NEIGHBORHOOD OF THE WEEK: Life on the line

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  • Photos by TYLER WILSON The state line area and Spokane River.

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    The Spokane River along the Centennial Trail at the state line.

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    The Pointe apartment complex near the state line in Idaho.

  • Photos by TYLER WILSON The state line area and Spokane River.

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    The Spokane River along the Centennial Trail at the state line.

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    The Pointe apartment complex near the state line in Idaho.

Let’s get the political nonsense out of the way: Idaho is a red state, and Washington is a blue state. And even though Eastern Washington is decidedly more purple than anything, rivalry, rivalry, rivalry, America is the best and can’t we all just get along?

OK, great, now onto the topic at hand — living close to the Idaho-Washington state line provides many advantages for people who like living on one side but need to commute on Interstate 90 the other way. Living real close to the state line isn’t especially easy given the limited options, but let’s put that aside for now.

When it comes to living expenses, here’s a general idea of how things change just by bouncing from Post Falls over to Newman Lake:

• Advantages Idaho: Lower sales tax, generally lower property taxes, cheaper gas by about 20-30 cents, all the touristy things those people from Spokane keep intruding on, #Freedom.

• Advantages Washington: No sales tax on food, no income tax, some other legal stuff if you know what I mean and only if you’re into that sort of thing.

Those who live close enough to the border can play the Sales Tax Shuffle — you can get groceries in Washington and gas and everything else over in Idaho (though you should look at the math to see if you’re burning more fuel than saving by driving across the border). There’s a Walmart just over the state line in Idaho, and the Post Falls Cabela’s understandably has a parking lot the size of a small theme park. As for a full slate of groceries in Washington, you’ve got to head five minutes over to Safeway or Yoke’s in Liberty Lake, or another five minutes for multiple options in Spokane Valley.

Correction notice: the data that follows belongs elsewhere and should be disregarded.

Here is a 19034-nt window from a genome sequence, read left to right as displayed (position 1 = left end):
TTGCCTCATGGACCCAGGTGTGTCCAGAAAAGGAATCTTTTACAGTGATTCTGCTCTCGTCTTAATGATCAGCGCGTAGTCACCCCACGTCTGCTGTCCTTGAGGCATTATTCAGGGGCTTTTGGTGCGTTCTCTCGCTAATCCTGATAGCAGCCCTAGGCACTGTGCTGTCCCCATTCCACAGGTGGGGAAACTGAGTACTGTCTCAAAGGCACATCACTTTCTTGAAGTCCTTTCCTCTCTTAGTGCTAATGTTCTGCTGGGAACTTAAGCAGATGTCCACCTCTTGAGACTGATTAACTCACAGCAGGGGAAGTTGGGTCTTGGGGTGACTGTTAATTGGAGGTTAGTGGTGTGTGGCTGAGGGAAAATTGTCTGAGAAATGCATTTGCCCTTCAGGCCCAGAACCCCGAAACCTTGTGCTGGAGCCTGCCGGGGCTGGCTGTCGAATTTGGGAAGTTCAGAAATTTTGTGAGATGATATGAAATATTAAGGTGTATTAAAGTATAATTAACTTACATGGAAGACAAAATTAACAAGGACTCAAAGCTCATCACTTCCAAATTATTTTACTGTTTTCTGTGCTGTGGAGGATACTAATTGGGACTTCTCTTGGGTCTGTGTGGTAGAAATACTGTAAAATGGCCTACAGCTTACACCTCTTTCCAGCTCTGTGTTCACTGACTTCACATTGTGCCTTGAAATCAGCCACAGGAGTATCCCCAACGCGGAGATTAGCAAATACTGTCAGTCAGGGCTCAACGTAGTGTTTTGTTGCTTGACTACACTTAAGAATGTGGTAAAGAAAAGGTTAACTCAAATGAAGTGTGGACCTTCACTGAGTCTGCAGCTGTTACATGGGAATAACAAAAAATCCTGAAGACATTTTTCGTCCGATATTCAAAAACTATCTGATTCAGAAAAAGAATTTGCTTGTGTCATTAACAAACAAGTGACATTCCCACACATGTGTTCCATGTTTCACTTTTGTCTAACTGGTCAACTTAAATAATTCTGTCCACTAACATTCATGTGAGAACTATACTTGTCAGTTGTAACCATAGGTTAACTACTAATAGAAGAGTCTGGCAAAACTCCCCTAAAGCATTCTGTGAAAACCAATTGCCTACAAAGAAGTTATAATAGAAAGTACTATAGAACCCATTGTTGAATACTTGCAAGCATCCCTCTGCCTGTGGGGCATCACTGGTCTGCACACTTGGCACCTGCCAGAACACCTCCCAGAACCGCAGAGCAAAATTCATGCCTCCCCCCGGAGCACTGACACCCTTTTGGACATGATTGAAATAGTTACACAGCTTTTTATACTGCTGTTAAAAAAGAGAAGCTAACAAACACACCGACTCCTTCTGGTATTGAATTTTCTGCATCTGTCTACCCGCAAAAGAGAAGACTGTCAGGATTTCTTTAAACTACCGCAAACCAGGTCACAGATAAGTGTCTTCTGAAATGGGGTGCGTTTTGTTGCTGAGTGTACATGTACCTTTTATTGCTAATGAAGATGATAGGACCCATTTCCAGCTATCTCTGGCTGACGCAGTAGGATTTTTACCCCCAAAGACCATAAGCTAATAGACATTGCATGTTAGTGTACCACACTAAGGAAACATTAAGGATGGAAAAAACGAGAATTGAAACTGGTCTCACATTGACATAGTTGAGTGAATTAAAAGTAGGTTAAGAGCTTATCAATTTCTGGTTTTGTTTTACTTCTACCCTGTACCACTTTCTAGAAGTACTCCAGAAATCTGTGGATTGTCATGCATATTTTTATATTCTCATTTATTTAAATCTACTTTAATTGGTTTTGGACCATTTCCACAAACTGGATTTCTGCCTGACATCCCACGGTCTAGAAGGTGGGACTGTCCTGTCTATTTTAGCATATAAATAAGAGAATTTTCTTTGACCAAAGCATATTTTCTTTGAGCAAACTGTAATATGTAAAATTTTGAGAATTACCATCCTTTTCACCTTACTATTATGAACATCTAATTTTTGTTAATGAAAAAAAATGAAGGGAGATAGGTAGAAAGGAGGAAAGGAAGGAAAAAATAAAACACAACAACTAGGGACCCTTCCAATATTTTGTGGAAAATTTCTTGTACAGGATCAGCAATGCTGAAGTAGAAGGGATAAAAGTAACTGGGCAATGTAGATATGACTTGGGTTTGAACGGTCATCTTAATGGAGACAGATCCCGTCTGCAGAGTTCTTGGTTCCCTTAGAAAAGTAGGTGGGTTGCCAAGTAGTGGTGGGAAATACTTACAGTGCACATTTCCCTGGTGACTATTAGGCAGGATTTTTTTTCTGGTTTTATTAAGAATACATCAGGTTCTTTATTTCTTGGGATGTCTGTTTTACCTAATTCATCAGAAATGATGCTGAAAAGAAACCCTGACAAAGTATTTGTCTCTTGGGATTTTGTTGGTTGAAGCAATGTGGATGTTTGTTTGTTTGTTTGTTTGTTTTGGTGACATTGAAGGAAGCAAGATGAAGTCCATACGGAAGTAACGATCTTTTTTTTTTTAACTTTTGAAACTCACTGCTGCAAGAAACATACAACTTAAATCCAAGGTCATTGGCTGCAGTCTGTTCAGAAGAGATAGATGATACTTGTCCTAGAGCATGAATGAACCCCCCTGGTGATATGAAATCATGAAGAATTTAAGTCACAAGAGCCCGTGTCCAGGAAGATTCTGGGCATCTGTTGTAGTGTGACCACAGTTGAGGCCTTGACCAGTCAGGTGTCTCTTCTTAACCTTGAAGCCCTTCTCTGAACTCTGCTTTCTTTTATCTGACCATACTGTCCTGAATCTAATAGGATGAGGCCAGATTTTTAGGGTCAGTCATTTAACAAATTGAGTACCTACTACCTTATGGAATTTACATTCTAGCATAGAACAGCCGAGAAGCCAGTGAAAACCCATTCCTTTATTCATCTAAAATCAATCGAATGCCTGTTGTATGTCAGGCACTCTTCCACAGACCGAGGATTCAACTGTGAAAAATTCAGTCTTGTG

Given the activity of the current market, looking at both sides of the state line might be necessary — that means looking at Post Falls, Newman Lake and Liberty Lake.

On the Idaho side, the nearest neighborhood with current availability is Woodbridge Park, an area we’ve covered a couple of times in the now-storied history of Neighborhood of the Week. Its entrance is located a mile or so east of the Walmart along Seltice Way, and contains a collection of 2000s-era homes, as well as a beautiful park area along the entrance.

There were three active listings in Woodbridge this week — the lowest priced being a three-bedroom, two-bathroom home with almost 1,800 square feet on a 1/3-acre lot for $247,000. The highest priced was a four-bedroom, two-and-a-half-bath home with just over 2,100 square feet listed at $259,900.

Even closer to the state line, across from the Walmart are the Pointe Apartments, a well-kept complex at 5791 W. Expo Parkway. Prices start around $730 for a two-bedroom, two-bathroom apartment up to around $850 for a three-bedroom version. At press time, there was a two-bedroom unit coming available soon, subject to approval and security deposit.

On the Washington side, there are several neighborhoods that run from the state line exit of Interstate 90 along the Spokane River heading west into the Newman Lake city limits. These are mostly homes built in the 1970s, though some of the available homes had some attractive remodeling.

Technically Newman Lake listings, the homes ranged from $199,900 for a three-bedroom, two-bathroom, almost 2,000 square feet-size rancher to $269,900 for a six-bedroom, three-bathroom home with more than 2,700 square feet. The deeper you get into Newman Lake and Liberty Lake, or if you travel north to the actual Newman Lake, expect newer homes and prices to rise.

Regardless of which side you choose, the state line area shouldn’t be dismissed as merely a commuter-friendly area. It boasts the same gorgeous views of Inland Northwest mountains as most everywhere else, and there’s some excellent views of the currently-very-high Spokane River, as well as riverside access to the Centennial Trail.

Contact a local real estate agent for more information on this area and for the latest on the market. If you’re looking for a definitive answer on which state is better, here it is: Idaho rules and Washington drools (we are an Idaho newspaper, after all).

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Let us know about standout neighborhoods and developments that we may feature in an upcoming Neighborhood of the Week. Contact Tyler Wilson at twilson@cdapress.com.

Real Estate Agents, take advantage of Neighborhood of the Week by sending in your suggestions for featured areas, including sites outside the normal confines of Coeur d’Alene, Post Falls and Hayden.

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